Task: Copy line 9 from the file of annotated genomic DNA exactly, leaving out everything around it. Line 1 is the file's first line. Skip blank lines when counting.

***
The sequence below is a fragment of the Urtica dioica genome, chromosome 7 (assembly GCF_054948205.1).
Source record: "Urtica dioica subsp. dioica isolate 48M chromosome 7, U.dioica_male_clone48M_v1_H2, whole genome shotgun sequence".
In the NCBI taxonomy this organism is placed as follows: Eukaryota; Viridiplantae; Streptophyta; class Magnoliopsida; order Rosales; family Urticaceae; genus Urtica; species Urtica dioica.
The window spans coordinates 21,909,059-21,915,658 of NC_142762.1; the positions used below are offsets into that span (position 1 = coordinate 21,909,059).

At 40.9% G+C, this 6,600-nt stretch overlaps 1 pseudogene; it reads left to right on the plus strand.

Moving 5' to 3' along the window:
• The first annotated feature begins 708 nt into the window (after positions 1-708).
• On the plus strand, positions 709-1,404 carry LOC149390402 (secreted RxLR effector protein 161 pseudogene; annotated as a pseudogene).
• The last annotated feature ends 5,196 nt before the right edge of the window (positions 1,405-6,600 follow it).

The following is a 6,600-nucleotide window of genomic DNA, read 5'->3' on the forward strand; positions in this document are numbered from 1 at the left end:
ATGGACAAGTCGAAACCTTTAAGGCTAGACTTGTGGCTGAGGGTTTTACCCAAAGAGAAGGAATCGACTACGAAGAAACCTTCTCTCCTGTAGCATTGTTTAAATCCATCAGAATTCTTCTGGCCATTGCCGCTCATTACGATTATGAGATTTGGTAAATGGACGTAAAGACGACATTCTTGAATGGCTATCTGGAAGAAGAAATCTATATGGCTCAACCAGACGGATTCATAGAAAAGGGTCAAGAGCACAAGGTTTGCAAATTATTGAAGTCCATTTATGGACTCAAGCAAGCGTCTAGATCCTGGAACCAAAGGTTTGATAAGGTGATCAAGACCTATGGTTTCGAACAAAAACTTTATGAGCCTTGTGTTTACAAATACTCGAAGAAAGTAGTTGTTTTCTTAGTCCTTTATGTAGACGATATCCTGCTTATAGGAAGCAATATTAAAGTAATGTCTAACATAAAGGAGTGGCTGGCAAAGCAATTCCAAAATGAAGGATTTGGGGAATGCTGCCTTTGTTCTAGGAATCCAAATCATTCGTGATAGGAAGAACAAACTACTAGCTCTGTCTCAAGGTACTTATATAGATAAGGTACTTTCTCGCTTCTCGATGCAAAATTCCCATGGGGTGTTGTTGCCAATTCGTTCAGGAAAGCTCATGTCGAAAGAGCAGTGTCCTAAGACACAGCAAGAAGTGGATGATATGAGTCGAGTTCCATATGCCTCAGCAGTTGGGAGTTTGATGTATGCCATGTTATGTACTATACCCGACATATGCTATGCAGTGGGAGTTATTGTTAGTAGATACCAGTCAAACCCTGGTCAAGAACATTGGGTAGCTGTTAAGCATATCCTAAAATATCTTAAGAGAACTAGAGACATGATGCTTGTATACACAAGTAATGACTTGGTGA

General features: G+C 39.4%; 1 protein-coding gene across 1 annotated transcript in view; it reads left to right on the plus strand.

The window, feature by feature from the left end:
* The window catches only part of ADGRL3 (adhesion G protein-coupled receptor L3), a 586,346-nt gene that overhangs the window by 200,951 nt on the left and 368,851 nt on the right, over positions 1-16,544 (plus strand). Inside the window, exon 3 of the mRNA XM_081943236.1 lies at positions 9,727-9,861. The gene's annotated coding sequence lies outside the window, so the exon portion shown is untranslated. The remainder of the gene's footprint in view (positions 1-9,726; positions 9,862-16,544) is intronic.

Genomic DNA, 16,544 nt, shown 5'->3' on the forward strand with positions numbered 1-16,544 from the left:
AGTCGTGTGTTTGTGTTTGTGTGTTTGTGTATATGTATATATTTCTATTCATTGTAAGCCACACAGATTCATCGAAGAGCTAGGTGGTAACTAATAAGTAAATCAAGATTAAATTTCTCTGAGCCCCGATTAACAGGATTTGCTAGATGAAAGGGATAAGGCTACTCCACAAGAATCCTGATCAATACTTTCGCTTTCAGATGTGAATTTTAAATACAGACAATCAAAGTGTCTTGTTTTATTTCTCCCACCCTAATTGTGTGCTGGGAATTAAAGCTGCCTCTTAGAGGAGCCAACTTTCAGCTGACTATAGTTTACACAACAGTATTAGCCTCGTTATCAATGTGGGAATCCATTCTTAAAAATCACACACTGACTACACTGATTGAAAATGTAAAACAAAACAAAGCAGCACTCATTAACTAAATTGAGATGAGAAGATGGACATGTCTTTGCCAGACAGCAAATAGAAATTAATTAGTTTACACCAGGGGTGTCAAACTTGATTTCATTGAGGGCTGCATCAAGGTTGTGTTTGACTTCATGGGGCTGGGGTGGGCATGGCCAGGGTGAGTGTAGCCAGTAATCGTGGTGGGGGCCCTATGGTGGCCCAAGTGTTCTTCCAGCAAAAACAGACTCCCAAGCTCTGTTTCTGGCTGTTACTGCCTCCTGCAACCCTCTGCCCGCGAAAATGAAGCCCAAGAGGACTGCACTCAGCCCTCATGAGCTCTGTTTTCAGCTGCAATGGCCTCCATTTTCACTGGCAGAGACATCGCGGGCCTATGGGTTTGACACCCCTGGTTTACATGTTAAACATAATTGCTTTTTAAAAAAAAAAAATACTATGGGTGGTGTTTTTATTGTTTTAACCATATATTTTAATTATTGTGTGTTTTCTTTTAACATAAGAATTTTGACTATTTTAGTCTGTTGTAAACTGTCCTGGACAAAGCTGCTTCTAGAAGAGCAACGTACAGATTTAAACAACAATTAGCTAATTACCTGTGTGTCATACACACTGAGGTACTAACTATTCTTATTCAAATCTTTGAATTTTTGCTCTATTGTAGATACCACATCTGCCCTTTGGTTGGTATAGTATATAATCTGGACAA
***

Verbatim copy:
• The last annotated feature ends 5,196 nt before the right edge of the window (positions 1,405-6,600 follow it).